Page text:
Mole National Park, Ghana's largest wildlife refuge

Stories and facts

Mole National Park, situated in the Savannah region of Ghana, stands out as the country's largest wildlife refuge among its seven national parks. Covering approximately 4,577 square kilometers of relatively undisturbed Guinea savannah, this expansive park boasts diverse ecosystems, including savanna and riparian areas, at an elevation of 50 meters. The park's southern boundary is marked by a striking escarpment, and access is facilitated through the nearby town of Larabanga.

Established in 1958 as a wildlife refuge, Mole National Park saw the relocation of its human population by 1971, becoming officially designated as a national park. Despite its significance, the park has not experienced substantial development as a tourist destination since its inception. However, efforts to protect its resident antelope species have shown improvement, although concerns persist over underfunding, poaching, and sustainability.

Following the resettlement of the human populace, Mole became a critical site for scientific research, offering a unique opportunity to study relatively undisturbed ecosystems compared to densely populated areas in West Africa. Notable studies have focused on the park's elephant population, revealing varying impacts on tree species, particularly economically important ones like Burkea africana and Butyrospermum paradoxum.

Recent developments highlight the park's role beyond conservation. The production of fair-trade honey from Molé National Forest has emerged as the region's pioneering commodity. Local villagers utilize traditional harvesting methods, partnering with international entities to market the honey as a health supplement. Ashanti Chief Nana Kwasi Agyemang spearheads this initiative, aiming to rekindle local interest and expand export opportunities within Africa.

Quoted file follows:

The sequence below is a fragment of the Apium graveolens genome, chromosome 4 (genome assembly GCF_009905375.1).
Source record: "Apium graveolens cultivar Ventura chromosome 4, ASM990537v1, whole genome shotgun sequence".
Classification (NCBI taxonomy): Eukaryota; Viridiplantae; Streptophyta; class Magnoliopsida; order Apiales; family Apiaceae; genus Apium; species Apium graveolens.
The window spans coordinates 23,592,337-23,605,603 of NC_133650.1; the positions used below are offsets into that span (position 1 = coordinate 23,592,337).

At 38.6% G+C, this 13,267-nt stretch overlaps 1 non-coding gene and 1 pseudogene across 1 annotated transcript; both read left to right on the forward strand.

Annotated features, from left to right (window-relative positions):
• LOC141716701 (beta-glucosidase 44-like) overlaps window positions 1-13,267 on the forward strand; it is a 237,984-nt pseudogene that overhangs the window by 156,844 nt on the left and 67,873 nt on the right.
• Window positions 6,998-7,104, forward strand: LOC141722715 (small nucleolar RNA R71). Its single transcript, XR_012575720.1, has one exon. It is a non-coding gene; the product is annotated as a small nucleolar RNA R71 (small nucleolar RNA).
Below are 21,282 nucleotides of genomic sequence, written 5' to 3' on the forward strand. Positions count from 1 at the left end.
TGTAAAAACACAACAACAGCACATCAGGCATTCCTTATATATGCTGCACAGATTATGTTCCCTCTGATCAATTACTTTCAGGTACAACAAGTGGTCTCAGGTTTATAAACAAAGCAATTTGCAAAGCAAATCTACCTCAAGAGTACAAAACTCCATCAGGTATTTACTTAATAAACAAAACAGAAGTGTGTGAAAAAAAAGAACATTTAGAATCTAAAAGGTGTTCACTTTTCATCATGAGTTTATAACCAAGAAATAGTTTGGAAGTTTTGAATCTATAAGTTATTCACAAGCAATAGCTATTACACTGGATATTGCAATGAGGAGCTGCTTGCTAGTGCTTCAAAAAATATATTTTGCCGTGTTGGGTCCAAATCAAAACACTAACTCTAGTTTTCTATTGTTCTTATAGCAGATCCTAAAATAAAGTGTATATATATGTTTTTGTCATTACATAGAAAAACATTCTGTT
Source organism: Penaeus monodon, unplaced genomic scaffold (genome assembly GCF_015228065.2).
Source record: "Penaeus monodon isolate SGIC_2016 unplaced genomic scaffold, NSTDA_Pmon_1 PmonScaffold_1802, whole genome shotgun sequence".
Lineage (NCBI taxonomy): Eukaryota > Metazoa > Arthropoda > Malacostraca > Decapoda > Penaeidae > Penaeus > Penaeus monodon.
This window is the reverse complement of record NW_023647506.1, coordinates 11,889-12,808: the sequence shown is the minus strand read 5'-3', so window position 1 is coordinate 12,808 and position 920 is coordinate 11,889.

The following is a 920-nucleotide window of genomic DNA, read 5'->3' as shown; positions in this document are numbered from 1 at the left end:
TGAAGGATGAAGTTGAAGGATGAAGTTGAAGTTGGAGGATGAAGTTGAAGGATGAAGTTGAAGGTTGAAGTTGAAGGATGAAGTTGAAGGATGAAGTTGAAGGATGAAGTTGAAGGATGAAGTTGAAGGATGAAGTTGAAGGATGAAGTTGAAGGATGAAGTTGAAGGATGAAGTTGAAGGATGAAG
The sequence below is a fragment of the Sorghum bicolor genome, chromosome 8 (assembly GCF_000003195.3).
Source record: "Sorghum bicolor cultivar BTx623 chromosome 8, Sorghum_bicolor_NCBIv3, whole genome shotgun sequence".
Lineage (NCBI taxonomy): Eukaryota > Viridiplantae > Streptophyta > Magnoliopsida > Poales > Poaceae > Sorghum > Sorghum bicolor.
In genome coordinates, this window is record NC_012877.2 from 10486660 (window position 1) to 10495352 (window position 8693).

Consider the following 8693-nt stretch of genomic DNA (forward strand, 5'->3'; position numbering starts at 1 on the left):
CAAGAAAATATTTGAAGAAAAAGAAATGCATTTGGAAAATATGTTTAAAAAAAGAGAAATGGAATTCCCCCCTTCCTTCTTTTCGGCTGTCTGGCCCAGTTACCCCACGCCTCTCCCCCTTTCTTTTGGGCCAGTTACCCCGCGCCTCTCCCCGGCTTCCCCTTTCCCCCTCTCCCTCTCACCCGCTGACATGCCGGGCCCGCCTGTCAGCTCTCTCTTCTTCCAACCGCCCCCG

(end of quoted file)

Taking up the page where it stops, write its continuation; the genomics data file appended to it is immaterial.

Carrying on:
Mole National Park boasts an impressive array of flora and fauna. The park features tree species such as Burkea africana, Isoberlinia doka, and Terminalia macroptera, alongside various savanna grasses and herbaceous plants. Notably, over 93 mammal species inhabit the park, including elephants, hippos, buffalo, and warthogs. Additionally, Mole serves as a primary preserve for diverse antelope species and monkey populations.

Despite its ecological significance, Mole National Park faces challenges, particularly in combating poaching due to inadequate funding. Professional rangers vigilantly guard the park's fauna, with poachers residing within 50 kilometers of its boundaries posing a constant threat. Efforts to curb illegal activities remain pivotal to safeguarding wildlife populations.

Improvements to park access have fueled a rise in tourism, attracting visitors from both Ghana and abroad. However, revenue generation remains limited, primarily due to high local student visitation rates compared to longer-staying foreign tourists. Moreover, infrastructure developments have inadvertently facilitated illegal activities like rosewood logging, underscoring the need for sustainable tourism practices.

The allure of Mole National Park extends beyond wildlife, with nearby attractions like Bui National Park, Paga Crocodile Pond, Larabanga Mosque, and the Cathedral Basilica of Our Lady of the Seven Sorrows offering diverse experiences for visitors. These sites collectively contribute to the rich cultural and natural heritage of Ghana's Savannah region.

Mole National Park stands as a beacon of biodiversity and conservation in Ghana, fostering scientific inquiry, sustainable initiatives, and tourism. Despite ongoing challenges, concerted efforts by local communities, conservationists, and authorities aim to preserve this invaluable natural asset for future generations.

Explore the timeline of the Mole National Park below.



Be the first to leave a comment!